Delhi’s pollution no problem for Bangla

The Tribune

The Tribune

Author 2019-11-01 10:17:00

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Vinayak Padmadeo

Tribune News Service

New Delhi, October 31

The Indian cricket (BCCI) officials would be relieved today as Bangladesh played generous guests and didn’t comment on the pollution levels in the city. Bangladesh batsmen Liton Das, who showed up for the team’s practice wearing a mask, said he was not concerned about the Delhi pollution.

Das’s response would be music to the ears of BCCI officials, who have been under pressure from environmentalists and as well as former India international Gautam Gambhir to shift Sunday’s Twenty20 match from the city because of pollution.

The Air Quality Index reading was 412 — in the severe category — at around noon today. However, though he did make a brief appearance with a mask on, Das batted away all the probing questions about pollution.

Das, in fact, went out of his way to play down concerns of playing under the haze. “I wore it because of my own problem, that’s all. I was batting without it in the nets so it is OK,” the 25-year-old said.

He said he wasn’t concerned about Delhi’s air quality. Finally, to a question about the difficulty in spotting the white ball under the haze, he said: “I think it (spotting) will be OK during the day-night match because of the floodlights.”

Stoical response

Das’s response to the ban on Shakib Al Hasan was equally stoical. “Everything is good, we are looking forward to the series,” he responded to a question about the mood in the team after their leader was banned for failing to report an approach from a bookie.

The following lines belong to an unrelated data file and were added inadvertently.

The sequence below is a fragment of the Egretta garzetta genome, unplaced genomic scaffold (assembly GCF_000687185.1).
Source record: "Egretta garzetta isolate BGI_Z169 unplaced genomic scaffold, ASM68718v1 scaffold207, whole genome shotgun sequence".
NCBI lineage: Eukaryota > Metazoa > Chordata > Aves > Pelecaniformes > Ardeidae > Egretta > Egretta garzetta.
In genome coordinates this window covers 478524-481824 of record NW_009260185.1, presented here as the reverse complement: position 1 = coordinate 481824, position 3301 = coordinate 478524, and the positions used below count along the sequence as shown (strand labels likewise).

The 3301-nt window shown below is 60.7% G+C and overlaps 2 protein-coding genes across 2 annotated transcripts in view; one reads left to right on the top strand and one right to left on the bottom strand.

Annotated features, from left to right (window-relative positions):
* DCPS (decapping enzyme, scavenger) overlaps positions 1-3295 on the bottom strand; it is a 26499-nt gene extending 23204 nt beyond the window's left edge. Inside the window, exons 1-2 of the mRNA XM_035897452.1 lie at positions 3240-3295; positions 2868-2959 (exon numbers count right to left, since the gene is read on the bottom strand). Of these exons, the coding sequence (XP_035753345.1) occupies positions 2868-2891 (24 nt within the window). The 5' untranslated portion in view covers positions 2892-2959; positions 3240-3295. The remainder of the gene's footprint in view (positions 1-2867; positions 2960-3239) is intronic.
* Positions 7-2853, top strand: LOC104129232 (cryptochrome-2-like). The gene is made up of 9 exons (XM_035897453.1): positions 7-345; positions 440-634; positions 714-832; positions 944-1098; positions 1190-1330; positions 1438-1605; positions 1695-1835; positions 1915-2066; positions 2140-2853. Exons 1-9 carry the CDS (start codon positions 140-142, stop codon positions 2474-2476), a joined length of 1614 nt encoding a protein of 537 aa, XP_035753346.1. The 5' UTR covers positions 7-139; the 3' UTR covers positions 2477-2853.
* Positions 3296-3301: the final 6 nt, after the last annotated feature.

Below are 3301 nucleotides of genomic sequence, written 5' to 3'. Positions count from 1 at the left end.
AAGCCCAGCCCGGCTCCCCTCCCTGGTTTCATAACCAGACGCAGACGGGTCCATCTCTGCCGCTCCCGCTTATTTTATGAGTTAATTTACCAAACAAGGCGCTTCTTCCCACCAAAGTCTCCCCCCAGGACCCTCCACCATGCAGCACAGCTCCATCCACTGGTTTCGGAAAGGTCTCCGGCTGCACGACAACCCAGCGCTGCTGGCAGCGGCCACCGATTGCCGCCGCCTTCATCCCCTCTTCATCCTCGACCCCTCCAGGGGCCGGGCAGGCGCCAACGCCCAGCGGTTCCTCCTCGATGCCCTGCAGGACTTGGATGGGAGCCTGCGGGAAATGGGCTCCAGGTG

“Shakib was the best player in our team and we are going to miss him. But we have played without him previously when he was injured during Asia Cup,” Das said.

“We will try our best. We are good enough, but maybe the finishing part is a problem. Hopefully things will be different for us this time,” he said.

He also said that despite Virat Kohli’s absence, India would be a formidable outfit. “Even without him there are very good players in the Indian side,” he said. “We are also missing a few of our experienced players. At the end of the day, it is a game of cricket so it doesn’t really matter who is playing and who is not.”

Shakib didn’t take approaches too seriously, says Ashraful

dhaka: Former Bangladesh captain Mohammad Ashraful believes that the ban imposed on Shakib al Hasan for failing to report corrupt approaches is going to be a shock to the system, adding that there should not be too much publicity about the all-rounder. Ashraful, who has now returned to playing First-Class cricket after his five-year ban (of which two years are suspended) for match-fixing in 2013 during the Bangladesh Premier League, believes the next 12 months will be difficult for Shakib. “Our cases are different; he didn’t inform the fixing approaches to authorities, while I was fully involved in the match-fixing,” he said. “But this is going to be a shock to the system. We love playing cricket. What Shakib is going through is hard to explain in words. I think there shouldn’t be too much news about him. Dealing with so much news was hard for me,” he added. IANS

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